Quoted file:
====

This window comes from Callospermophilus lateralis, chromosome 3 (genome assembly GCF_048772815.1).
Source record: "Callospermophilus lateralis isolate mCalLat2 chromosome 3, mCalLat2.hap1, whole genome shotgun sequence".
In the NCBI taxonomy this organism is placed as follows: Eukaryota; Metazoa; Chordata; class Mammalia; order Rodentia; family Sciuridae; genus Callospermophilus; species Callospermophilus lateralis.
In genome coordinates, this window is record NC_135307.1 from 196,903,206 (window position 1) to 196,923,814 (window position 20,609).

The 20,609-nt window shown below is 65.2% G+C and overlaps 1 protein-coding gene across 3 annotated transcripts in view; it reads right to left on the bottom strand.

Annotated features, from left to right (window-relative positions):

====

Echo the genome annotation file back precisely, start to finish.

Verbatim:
This window comes from Callospermophilus lateralis, chromosome 3 (genome assembly GCF_048772815.1).
Source record: "Callospermophilus lateralis isolate mCalLat2 chromosome 3, mCalLat2.hap1, whole genome shotgun sequence".
In the NCBI taxonomy this organism is placed as follows: Eukaryota; Metazoa; Chordata; class Mammalia; order Rodentia; family Sciuridae; genus Callospermophilus; species Callospermophilus lateralis.
In genome coordinates, this window is record NC_135307.1 from 196,903,206 (window position 1) to 196,923,814 (window position 20,609).

The 20,609-nt window shown below is 65.2% G+C and overlaps 1 protein-coding gene across 3 annotated transcripts in view; it reads right to left on the bottom strand.

Annotated features, from left to right (window-relative positions):